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Deloitte predicts losses of up to $40B from generative AI-powered fraud

Deepfake threat makes AI-based defenses necessary to stay competitive
Deloitte predicts losses of up to $40B from generative AI-powered fraud
 

When an employee on a video call at Arup’s Hong Kong offices transferred US$25 million to fraudsters at the request of deepfake avatars of his company’s executives, they arguably triggered a paradigm shift in the financial industry’s general awareness of generative AI. The case has been cited time and again as proof that a new era of deepfake fraud is upon us, with the financial sector as its main target. Increasingly, the common recommendation is to invest in AI-based defenses and training, and to remain agile as the AI threat landscape continues to evolve.

Deloitte says firms need AI tools, third-party partners and new hires to fight fraud

New predictions from Deloitte look at how generative AI magnifies the risk of deepfakes and other fraud in banking – and what businesses can do in response.

Attacks like the Arup hack, says Deloitte, “will likely proliferate in the years ahead as bad actors find and deploy increasingly sophisticated, yet affordable, generative AI to defraud banks and their customers. Deloitte’s Center for Financial Services predicts that gen AI could enable fraud losses to reach US$40 billion in the United States by 2027, from US$12.3 billion in 2023, a compound annual growth rate of 32 percent.”

The conservative prediction pegs losses at closer to $22 billion, which is still cause for significant concern.

“There is already an entire cottage industry on the dark web that sells scamming software from US$20 to thousands of dollars,” says Deloitte’s assessment. “This democratization of nefarious software is making a number of current anti-fraud tools less effective.” Business email compromises remain a major problem, in that they leverage vulnerabilities and can cause substantial losses.

Risk management frameworks are in need of updating, and biometric and digital identity tools are available. “While old fraud systems required business rules and decision trees, financial institutions today are commonly deploying artificial intelligence and machine learning tools to detect, alert, and respond to threats,” says Deloitte, naming JP Morgan and Mastercard among large financial firms that have developed and launched AI-based defenses against fraud.

Banks, the assessment says, will need robust AI-based defenses to maintain a competitive edge. They will also need to adapt. “There won’t be one silver-bullet solution, so anti-fraud teams should continually accelerate their self-learning to keep pace with fraudsters. Future-proofing banks against fraud will also require banks to redesign their strategies, governance, and resources.”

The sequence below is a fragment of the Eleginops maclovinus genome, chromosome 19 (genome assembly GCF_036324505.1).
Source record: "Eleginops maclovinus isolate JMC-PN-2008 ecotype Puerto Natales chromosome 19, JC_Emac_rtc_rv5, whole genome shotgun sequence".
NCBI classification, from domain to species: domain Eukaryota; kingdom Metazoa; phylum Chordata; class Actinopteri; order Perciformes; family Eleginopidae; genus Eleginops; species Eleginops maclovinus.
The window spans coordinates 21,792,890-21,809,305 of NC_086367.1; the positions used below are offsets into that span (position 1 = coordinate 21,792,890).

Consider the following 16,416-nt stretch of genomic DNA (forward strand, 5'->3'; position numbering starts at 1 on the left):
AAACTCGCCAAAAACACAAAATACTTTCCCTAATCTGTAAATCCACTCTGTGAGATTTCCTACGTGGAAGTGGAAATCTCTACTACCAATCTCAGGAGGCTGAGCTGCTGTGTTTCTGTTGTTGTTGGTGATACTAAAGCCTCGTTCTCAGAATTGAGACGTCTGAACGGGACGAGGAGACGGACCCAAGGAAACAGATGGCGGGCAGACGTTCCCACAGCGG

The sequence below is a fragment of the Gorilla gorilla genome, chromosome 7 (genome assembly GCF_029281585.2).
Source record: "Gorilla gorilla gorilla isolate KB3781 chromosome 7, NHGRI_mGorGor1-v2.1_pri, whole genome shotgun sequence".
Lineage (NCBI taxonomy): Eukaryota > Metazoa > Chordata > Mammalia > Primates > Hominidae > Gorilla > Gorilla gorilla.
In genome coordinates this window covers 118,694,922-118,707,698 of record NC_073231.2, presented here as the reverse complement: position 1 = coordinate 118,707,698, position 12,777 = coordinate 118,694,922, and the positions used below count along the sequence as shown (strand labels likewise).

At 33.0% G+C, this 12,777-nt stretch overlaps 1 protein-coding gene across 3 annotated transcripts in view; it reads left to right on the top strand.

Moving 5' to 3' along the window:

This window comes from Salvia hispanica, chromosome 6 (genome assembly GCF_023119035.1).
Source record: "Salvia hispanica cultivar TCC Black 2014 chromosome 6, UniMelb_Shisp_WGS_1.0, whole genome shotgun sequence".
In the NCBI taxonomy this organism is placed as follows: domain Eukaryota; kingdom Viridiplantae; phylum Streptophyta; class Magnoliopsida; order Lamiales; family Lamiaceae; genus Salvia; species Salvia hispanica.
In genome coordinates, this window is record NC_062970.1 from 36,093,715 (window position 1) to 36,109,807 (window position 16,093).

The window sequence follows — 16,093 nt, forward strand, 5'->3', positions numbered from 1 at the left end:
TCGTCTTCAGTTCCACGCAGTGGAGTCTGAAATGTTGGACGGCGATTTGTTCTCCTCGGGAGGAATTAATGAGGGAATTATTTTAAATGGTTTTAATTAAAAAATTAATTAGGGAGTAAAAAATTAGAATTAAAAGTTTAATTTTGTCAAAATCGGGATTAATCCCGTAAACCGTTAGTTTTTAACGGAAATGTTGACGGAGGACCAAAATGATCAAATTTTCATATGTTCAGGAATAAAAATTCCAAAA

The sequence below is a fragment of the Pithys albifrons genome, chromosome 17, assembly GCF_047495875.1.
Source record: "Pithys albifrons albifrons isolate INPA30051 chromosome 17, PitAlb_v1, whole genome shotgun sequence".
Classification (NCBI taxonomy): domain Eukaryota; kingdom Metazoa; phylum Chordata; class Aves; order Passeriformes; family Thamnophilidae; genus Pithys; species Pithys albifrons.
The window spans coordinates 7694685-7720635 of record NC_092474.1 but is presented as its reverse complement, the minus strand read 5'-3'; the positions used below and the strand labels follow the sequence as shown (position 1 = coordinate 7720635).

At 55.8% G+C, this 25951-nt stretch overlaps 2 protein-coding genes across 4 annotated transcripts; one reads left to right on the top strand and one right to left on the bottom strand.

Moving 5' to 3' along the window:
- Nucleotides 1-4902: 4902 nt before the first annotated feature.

Deloitte recommends looking outside the banking sector for “knowledgeable and trustworthy third-party technology providers.” Banks should “be actively participating in the development of new industry standards.” And they should bring in compliance early in the process in anticipation of regulatory queries in the future.

More agile fraud teams are also needed, which means hiring – a necessity likely to come with costs. “For many banks, these investments will be expensive and difficult; they’re coming at a time when some bank leaders are prioritizing managing costs,” says Deloitte. “But to stay ahead of fraudsters, extensive training should be prioritized.”

Deepfake attacks hit crypto exchange accounts in ‘AI gang’ hits

Warnings are too often met with choruses of skepticism, and alarms about AI have been challenged. But proof of the financial threat is not hard to come by. Magazine by Cointelegraph has coverage of a deepfake AI “gang” that siphoned US$11 million from an OKX crypto exchange account, “within 25 minutes with no email or two-factor authentication warnings.”

The piece quotes Star Xu, founder of OKX, who claims a “coin-stealing hacking gang” is using deepfake AI to bypass the exchange’s facial recognition software. “Are all hacker gangs so arrogant now? The communication records between the perpetrators, beneficiaries, and victims of AI face-changing crimes constantly mislead the victims into believing that OKX stole the money,” Xu wrote. Investigations are ongoing.

DuckDuckGoose finally gets its seed after pecking away for years

Help is on the way: Silicon Canals reports that DuckDuckGoose, an AI deepfake detection startup based in Delft, Netherlands, has secured €1.3 million ($1.4 million) in a pre-seed round of funding. The fowl-friendly firm was founded in 2020 and bootstrapped its way to this point. Its software promises single-second analysis with API integration and 100 per cent understandable results with 95 percent accuracy.

“This achievement brings DuckDuckGoose AI one step closer to our mission of creating a digital environment where we can still believe what we perceive, thanks to our cutting-edge deepfake and GenAI detection technology,” says Parya Lotfi, CEO and co-founder of DuckDuckGoose.

Big Government is also marshaling a defense plan – or at least knows it should be. The Washington Post reports (paywalled) that the director of the U.S. Cybersecurity and Infrastructure Security Agency thinks letting Big Tech dictate what happens with deepfakes is a bad idea. Jen Easterly believes AI will “inflame” the threat of weaponized propaganda, and that legislation is needed to keep it from being used by bad actors to cause harm.

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